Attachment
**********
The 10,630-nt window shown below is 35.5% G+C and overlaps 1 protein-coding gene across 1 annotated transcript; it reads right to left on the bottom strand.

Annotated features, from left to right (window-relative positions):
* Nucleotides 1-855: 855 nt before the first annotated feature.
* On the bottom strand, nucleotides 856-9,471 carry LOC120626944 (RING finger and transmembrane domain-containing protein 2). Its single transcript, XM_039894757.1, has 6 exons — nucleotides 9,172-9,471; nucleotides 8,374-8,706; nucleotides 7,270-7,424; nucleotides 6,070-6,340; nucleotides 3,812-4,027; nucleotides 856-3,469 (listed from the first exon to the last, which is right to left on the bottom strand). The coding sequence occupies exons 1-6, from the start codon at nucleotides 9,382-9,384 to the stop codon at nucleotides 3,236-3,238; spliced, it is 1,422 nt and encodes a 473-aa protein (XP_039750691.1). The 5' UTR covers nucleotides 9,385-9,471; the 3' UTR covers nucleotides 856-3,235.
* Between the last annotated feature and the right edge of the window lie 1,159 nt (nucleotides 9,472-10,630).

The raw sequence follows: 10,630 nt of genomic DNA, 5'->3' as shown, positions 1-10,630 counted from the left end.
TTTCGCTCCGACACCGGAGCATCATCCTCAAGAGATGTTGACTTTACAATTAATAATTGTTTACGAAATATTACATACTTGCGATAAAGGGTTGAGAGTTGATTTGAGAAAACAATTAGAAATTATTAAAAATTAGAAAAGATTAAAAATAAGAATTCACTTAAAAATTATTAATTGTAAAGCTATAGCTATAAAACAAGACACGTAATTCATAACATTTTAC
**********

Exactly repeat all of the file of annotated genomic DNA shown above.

The 10,630-nt window shown below is 35.5% G+C and overlaps 1 protein-coding gene across 1 annotated transcript; it reads right to left on the bottom strand.

Annotated features, from left to right (window-relative positions):
* Nucleotides 1-855: 855 nt before the first annotated feature.
* On the bottom strand, nucleotides 856-9,471 carry LOC120626944 (RING finger and transmembrane domain-containing protein 2). Its single transcript, XM_039894757.1, has 6 exons — nucleotides 9,172-9,471; nucleotides 8,374-8,706; nucleotides 7,270-7,424; nucleotides 6,070-6,340; nucleotides 3,812-4,027; nucleotides 856-3,469 (listed from the first exon to the last, which is right to left on the bottom strand). The coding sequence occupies exons 1-6, from the start codon at nucleotides 9,382-9,384 to the stop codon at nucleotides 3,236-3,238; spliced, it is 1,422 nt and encodes a 473-aa protein (XP_039750691.1). The 5' UTR covers nucleotides 9,385-9,471; the 3' UTR covers nucleotides 856-3,235.
* Between the last annotated feature and the right edge of the window lie 1,159 nt (nucleotides 9,472-10,630).

The raw sequence follows: 10,630 nt of genomic DNA, 5'->3' as shown, positions 1-10,630 counted from the left end.
TTTCGCTCCGACACCGGAGCATCATCCTCAAGAGATGTTGACTTTACAATTAATAATTGTTTACGAAATATTACATACTTGCGATAAAGGGTTGAGAGTTGATTTGAGAAAACAATTAGAAATTATTAAAAATTAGAAAAGATTAAAAATAAGAATTCACTTAAAAATTATTAATTGTAAAGCTATAGCTATAAAACAAGACACGTAATTCATAACATTTTAC